Call of the Killer Whale

The most complex marine species on the planet, our counterparts in the sea, are the orca, the ruler of the ocean. They are the most widely distributed marine mammal in the world. Their realm extends from the Arctic to the Antarctic. Orcas, also called killer whales, number fewer than 100,000 worldwide, and learning more about them is a global endeavor for Jean-Michel Cousteau and his team of explorers, who travel to both the northern and southern hemispheres as they seek out killer whales in the Atlantic and Pacific oceans.

Preparation

The team prepare to move the juvenile orca onto a flat bed trailer which they will use to transport her to calmer waters. © Matthew Ferraro, Ocean Futures Society

Rakey

Jean-Michel pauses for a picture with "Rakey", the stranded Orca. It is thought that "Rakey" stranded while attempting to feed on stingrays in the shallow waters. © Matthew Ferraro, Ocean Futures Society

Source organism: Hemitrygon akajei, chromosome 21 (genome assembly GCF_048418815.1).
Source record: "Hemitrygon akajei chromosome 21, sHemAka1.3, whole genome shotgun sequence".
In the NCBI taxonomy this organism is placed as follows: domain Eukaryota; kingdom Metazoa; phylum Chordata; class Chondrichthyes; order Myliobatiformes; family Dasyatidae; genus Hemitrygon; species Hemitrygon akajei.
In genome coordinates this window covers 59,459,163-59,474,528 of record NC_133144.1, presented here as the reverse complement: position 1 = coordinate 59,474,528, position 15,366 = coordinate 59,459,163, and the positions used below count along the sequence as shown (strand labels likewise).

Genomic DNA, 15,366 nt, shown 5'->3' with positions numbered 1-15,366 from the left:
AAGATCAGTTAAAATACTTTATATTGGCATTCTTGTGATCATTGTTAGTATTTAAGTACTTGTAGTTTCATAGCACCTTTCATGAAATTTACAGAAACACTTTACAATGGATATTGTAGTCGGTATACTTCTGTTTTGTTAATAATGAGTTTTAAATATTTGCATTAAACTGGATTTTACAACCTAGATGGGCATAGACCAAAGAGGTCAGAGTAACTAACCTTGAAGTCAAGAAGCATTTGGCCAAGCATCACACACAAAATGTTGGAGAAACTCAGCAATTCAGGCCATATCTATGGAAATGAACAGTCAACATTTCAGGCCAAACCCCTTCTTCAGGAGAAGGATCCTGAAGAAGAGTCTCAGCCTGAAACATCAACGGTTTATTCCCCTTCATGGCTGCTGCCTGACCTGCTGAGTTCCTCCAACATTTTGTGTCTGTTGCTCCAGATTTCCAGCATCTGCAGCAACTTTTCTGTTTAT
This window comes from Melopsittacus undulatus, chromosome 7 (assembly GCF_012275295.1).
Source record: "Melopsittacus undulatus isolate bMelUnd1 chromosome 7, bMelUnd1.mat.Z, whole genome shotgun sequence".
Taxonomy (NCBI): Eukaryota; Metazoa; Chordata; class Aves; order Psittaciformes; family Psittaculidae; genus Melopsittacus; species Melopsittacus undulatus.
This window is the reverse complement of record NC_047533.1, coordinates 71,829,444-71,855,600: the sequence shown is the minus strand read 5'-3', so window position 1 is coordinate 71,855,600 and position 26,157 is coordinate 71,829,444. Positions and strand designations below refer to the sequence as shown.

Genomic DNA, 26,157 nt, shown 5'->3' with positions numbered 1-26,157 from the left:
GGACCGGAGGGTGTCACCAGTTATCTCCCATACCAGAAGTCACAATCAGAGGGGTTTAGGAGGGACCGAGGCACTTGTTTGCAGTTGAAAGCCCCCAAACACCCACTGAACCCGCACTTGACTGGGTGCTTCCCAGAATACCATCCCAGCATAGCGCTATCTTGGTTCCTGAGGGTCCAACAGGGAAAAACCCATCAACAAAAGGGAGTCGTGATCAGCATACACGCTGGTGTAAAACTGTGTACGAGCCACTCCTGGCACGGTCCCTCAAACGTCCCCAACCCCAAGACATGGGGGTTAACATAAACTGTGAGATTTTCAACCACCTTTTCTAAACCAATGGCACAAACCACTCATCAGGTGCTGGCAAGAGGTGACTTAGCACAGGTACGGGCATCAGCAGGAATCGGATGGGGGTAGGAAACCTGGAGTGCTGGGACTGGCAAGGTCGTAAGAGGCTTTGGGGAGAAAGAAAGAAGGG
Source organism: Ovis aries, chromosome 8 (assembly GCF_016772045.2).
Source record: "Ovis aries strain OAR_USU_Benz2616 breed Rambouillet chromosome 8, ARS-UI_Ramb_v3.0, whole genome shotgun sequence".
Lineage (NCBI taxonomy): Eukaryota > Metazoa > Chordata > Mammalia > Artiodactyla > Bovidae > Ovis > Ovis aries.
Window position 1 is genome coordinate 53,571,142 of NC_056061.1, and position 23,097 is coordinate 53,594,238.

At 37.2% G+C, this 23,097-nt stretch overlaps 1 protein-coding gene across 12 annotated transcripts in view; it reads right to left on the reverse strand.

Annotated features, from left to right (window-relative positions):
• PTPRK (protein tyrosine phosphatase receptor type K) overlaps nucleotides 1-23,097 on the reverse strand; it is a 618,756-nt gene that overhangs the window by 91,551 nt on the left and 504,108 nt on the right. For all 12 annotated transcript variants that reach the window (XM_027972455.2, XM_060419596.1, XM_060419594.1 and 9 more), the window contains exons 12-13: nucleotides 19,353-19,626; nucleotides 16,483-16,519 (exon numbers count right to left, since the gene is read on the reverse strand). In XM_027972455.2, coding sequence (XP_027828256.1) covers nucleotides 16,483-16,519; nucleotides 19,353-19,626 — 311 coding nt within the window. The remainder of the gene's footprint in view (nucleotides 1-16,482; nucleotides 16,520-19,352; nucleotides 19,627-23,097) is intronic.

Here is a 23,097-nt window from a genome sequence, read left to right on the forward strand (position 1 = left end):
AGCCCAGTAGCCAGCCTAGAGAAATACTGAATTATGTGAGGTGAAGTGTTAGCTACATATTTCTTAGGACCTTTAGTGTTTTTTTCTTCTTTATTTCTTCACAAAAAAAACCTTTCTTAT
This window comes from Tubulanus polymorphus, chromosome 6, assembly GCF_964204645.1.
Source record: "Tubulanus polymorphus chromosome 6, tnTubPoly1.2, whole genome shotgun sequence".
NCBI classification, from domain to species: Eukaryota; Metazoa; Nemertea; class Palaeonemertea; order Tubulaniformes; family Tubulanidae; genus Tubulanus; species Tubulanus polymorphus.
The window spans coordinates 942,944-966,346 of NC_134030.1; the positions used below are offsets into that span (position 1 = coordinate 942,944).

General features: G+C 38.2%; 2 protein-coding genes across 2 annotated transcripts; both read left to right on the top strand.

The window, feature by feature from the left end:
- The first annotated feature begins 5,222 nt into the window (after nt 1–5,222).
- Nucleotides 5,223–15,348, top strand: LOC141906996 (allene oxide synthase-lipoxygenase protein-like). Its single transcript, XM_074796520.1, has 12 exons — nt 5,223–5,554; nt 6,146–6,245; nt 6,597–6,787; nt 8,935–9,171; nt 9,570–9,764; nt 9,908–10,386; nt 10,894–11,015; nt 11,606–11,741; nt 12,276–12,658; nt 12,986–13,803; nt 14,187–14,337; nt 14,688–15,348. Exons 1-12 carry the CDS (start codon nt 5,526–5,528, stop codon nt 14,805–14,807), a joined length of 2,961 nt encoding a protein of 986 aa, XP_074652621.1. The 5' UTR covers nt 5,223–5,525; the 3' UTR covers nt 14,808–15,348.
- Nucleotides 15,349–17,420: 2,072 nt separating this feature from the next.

Calm

Jean-Michel Cousteau and Ingrid Visser calm the stranded juvenile orca. © Matthew Ferraro, Ocean Futures Society

Jean-Michel and Rakey

Jean-Michel Cousteau braves the high winds and cold temperature to assist with the orca rescue, led by Dr. Ingrid Visser. © Matthew Ferraro, Ocean Futures Society

Tail

An Orca tail slap of the coast of New Zealand. © Carrie Vonderhaar, Ocean Futures Society/KQED

New Zealand Orca

New Zealand Orca surface. © Carrie Vonderhaar, Ocean Futures Society/KQED

Arrival

Jean-Michel Cousteau and Dr. Ingrid Visser arrive at the Orca Stranding site on Whatipu Beach, Auckland's remote west coast. © Matthew Ferraro, Ocean Futures Society

Success

Success! A seabird finds its meal, fresh stingray liver! © Carrie Vonderhaar, Ocean Futures Society/KQED

Lunch

Sea birds take advantage of the Orcas' lunch and feed on the livers on stingrays. © Carrie Vonderhaar, Ocean Futures Society/KQED

New Zealand Orca

New Zealand Orca surface. © Carrie Vonderhaar, Ocean Futures Society/KQED

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